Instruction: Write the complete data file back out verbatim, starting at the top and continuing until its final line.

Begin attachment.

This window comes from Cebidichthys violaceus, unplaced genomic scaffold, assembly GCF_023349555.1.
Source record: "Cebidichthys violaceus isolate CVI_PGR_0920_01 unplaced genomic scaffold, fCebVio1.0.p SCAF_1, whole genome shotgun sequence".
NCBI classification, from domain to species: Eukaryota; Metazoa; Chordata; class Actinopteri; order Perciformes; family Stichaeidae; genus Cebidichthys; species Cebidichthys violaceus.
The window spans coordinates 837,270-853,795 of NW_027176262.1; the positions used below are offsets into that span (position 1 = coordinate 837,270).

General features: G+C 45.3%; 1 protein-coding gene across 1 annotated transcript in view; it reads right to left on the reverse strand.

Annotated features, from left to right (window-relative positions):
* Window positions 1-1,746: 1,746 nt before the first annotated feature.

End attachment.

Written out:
This window comes from Cebidichthys violaceus, unplaced genomic scaffold, assembly GCF_023349555.1.
Source record: "Cebidichthys violaceus isolate CVI_PGR_0920_01 unplaced genomic scaffold, fCebVio1.0.p SCAF_1, whole genome shotgun sequence".
NCBI classification, from domain to species: Eukaryota; Metazoa; Chordata; class Actinopteri; order Perciformes; family Stichaeidae; genus Cebidichthys; species Cebidichthys violaceus.
The window spans coordinates 837,270-853,795 of NW_027176262.1; the positions used below are offsets into that span (position 1 = coordinate 837,270).

General features: G+C 45.3%; 1 protein-coding gene across 1 annotated transcript in view; it reads right to left on the reverse strand.

Annotated features, from left to right (window-relative positions):
* Window positions 1-1,746: 1,746 nt before the first annotated feature.